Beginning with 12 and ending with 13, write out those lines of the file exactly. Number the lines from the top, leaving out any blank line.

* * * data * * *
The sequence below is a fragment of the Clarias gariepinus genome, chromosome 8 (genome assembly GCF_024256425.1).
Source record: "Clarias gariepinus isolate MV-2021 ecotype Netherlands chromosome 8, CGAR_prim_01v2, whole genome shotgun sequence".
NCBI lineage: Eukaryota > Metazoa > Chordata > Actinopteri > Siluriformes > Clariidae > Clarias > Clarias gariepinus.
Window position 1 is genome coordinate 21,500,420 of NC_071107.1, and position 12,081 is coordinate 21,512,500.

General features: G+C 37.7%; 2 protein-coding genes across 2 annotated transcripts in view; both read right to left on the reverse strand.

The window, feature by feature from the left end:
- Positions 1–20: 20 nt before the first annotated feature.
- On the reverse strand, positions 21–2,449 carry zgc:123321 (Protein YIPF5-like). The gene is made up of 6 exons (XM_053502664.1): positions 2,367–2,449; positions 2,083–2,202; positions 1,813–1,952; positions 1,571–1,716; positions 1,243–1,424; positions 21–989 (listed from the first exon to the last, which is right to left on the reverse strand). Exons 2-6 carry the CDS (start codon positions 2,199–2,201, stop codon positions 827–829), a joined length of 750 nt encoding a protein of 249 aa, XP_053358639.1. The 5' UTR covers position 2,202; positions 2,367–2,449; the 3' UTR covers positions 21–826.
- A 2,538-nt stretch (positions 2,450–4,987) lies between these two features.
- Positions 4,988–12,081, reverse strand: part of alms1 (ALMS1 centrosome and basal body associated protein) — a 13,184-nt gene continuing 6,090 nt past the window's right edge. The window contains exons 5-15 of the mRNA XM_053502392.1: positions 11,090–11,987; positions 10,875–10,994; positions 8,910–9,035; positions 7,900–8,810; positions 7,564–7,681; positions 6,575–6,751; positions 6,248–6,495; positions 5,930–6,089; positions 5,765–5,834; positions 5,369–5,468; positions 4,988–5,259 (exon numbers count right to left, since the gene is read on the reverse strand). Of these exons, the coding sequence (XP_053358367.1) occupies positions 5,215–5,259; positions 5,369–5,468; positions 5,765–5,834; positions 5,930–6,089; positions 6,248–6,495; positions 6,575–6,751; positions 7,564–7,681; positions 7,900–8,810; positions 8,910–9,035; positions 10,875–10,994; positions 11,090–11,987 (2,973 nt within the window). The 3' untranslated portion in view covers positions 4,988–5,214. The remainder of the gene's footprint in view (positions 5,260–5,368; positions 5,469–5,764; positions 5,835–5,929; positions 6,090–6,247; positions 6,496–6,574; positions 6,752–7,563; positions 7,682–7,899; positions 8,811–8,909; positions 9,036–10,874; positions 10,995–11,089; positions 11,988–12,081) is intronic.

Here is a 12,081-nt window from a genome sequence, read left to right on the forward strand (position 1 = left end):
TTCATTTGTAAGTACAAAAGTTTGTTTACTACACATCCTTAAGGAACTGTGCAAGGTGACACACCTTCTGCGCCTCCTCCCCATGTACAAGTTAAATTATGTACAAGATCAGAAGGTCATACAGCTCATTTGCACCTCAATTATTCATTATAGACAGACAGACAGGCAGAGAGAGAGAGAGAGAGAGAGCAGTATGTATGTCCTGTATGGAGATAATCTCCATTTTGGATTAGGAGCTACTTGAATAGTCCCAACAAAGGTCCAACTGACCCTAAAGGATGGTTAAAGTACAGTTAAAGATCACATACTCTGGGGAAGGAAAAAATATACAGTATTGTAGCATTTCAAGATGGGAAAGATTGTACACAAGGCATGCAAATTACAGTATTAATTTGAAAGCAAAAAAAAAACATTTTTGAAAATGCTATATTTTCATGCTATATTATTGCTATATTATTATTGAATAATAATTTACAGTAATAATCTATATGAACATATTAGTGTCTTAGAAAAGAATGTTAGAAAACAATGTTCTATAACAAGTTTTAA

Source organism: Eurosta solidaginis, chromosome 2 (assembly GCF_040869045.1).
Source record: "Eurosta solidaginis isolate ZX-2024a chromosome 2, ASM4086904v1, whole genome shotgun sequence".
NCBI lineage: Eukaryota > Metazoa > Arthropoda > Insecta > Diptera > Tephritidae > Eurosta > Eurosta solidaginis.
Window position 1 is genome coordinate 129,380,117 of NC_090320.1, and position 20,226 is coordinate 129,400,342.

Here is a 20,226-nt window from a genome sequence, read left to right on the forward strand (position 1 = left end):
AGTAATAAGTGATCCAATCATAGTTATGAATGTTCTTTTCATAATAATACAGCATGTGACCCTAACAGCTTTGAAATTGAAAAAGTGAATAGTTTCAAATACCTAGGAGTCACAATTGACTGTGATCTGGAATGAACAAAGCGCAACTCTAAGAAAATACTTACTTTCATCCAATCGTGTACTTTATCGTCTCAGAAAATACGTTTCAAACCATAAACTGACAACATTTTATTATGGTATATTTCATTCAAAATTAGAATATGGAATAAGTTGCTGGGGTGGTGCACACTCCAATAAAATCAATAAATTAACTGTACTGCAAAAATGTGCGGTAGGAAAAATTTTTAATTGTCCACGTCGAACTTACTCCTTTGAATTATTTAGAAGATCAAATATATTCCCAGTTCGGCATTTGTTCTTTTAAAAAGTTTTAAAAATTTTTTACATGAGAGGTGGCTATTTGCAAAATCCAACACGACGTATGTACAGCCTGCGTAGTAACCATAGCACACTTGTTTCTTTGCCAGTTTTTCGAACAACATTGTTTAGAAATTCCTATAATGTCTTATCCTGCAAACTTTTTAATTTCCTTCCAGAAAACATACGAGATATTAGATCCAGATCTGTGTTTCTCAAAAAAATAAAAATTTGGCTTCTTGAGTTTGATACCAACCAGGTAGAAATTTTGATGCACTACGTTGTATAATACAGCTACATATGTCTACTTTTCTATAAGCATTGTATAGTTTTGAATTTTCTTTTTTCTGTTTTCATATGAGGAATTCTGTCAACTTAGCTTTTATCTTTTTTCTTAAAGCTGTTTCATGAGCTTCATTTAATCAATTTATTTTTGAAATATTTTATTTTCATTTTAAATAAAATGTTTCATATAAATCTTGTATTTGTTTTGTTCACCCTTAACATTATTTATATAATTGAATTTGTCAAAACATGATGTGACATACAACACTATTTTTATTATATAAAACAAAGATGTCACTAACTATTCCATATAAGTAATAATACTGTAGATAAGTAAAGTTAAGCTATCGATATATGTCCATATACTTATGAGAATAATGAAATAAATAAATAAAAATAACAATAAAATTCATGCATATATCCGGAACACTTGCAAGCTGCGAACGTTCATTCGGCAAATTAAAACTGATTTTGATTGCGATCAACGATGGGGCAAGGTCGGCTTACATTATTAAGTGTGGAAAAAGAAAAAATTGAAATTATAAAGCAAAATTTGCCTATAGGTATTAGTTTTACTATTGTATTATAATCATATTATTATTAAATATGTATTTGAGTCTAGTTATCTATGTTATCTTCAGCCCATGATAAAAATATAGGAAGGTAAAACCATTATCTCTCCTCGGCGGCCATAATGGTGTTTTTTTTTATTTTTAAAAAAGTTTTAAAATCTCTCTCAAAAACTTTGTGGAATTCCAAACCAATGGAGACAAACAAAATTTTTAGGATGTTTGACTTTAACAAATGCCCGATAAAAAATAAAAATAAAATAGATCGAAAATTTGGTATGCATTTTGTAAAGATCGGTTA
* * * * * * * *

TTCATTTGTAAGTACAAAAGTTTGTTTACTACACATCCTTAAGGAACTGTGCAAGGTGACACACCTTCTGCGCCTCCTCCCCATGTACAAGTTAAATTATGTACAAGATCAGAAGGTCATACAGCTCATTTGCACCTCAATTATTCATTATAGACAGACAGACAGGCAGAGAGAGAGAGAGAGAGAGAGCAGTATGTATGTCCTGTATGGAGATAATCTCCATTTTGGATTAGGAGCTACTTGAATAGTCCCAACAAAGGTCCAACTGACCCTAAAGGATGGTTAAAGTACAGTTAAAGATCACATACTCTGGGGAAGGAAAAAATATACAGTATTGTAGCATTTCAAGATGGGAAAGATTGTACACAAGGCATGCAAATTACAGTATTAATTTGAAAGCAAAAAAAAAACATTTTTGAAAATGCTATATTTTCATGCTATATTATTGCTATATTATTATTGAATAATAATTTACAGTAATAATCTATATGAACATATTAGTGTCTTAGAAAAGAATGTTAGAAAACAATGTTCTATAACAAGTTTTAA

Source organism: Eurosta solidaginis, chromosome 2 (assembly GCF_040869045.1).